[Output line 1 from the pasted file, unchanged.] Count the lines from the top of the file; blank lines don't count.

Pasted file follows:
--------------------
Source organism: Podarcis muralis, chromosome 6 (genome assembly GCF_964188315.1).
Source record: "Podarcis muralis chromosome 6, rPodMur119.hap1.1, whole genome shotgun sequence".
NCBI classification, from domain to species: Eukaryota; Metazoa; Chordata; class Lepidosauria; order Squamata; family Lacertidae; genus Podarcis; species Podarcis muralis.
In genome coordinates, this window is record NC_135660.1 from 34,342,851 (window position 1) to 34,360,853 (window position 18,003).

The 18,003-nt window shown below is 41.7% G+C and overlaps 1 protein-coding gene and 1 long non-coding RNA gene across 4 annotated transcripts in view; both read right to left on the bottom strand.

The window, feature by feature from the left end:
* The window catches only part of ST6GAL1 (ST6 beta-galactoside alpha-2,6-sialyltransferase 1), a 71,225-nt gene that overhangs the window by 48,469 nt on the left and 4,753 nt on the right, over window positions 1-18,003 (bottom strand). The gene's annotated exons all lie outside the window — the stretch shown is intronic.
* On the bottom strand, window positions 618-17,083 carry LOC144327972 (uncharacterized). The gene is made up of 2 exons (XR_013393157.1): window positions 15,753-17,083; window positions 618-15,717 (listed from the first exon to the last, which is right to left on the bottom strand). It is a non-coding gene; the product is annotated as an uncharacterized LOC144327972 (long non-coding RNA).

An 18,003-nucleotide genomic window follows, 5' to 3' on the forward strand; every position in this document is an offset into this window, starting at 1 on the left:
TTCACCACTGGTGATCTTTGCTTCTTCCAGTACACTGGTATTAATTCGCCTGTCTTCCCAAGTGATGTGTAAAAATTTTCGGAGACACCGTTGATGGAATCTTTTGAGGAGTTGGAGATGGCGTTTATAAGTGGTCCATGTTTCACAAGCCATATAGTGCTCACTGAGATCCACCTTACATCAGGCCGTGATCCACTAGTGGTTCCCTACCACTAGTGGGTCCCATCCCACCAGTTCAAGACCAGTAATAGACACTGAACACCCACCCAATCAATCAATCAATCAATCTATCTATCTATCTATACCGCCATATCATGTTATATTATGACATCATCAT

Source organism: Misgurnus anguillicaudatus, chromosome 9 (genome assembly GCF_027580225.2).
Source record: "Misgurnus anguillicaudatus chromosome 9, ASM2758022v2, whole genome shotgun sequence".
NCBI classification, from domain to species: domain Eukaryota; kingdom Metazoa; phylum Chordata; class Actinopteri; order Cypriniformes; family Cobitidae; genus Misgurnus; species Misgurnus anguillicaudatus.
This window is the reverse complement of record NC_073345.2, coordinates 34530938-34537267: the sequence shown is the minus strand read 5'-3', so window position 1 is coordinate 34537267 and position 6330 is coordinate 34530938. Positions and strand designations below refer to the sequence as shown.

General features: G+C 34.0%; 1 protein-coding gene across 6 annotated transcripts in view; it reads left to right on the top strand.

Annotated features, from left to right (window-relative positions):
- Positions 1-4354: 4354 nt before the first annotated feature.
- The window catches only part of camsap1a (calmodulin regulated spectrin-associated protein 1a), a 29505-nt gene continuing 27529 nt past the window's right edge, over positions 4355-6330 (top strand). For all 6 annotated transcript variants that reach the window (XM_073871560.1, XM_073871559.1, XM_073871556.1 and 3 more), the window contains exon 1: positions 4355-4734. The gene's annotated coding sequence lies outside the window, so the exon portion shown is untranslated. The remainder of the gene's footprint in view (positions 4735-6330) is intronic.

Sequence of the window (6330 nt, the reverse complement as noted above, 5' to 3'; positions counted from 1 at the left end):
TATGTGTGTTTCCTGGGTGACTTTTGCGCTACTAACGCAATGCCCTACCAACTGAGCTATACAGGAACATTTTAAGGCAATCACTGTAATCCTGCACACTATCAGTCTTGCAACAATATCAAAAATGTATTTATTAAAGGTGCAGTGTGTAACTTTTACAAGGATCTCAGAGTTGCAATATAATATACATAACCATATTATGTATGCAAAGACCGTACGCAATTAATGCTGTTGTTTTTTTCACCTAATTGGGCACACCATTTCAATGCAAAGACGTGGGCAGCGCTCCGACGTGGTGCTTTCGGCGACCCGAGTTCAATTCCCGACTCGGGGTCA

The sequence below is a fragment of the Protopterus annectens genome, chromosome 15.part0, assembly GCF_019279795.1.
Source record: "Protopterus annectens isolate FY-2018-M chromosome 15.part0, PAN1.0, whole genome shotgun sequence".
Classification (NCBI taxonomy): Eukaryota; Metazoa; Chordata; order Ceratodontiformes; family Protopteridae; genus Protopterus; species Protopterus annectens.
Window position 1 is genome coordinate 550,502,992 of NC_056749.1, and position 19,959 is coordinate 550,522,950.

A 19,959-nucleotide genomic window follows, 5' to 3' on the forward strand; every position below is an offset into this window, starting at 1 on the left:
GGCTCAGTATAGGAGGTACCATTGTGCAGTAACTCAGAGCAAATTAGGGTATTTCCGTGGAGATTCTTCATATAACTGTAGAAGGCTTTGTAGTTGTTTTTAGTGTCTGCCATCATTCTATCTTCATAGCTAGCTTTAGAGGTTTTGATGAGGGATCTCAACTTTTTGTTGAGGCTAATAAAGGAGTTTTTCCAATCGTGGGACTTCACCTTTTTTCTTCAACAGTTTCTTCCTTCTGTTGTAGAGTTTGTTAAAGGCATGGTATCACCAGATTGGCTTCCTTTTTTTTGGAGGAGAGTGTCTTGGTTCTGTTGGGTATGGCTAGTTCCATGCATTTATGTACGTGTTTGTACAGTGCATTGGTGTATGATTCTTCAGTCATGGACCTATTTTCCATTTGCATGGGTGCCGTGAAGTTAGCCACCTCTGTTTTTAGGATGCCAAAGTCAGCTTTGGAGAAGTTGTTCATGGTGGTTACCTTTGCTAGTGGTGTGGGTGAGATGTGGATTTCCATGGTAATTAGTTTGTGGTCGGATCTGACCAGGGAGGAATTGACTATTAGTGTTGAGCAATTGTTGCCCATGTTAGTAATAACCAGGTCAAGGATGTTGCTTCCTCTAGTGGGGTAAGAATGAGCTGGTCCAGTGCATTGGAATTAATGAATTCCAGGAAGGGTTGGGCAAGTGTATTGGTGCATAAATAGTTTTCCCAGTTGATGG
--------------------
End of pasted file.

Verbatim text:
Source organism: Podarcis muralis, chromosome 6 (genome assembly GCF_964188315.1).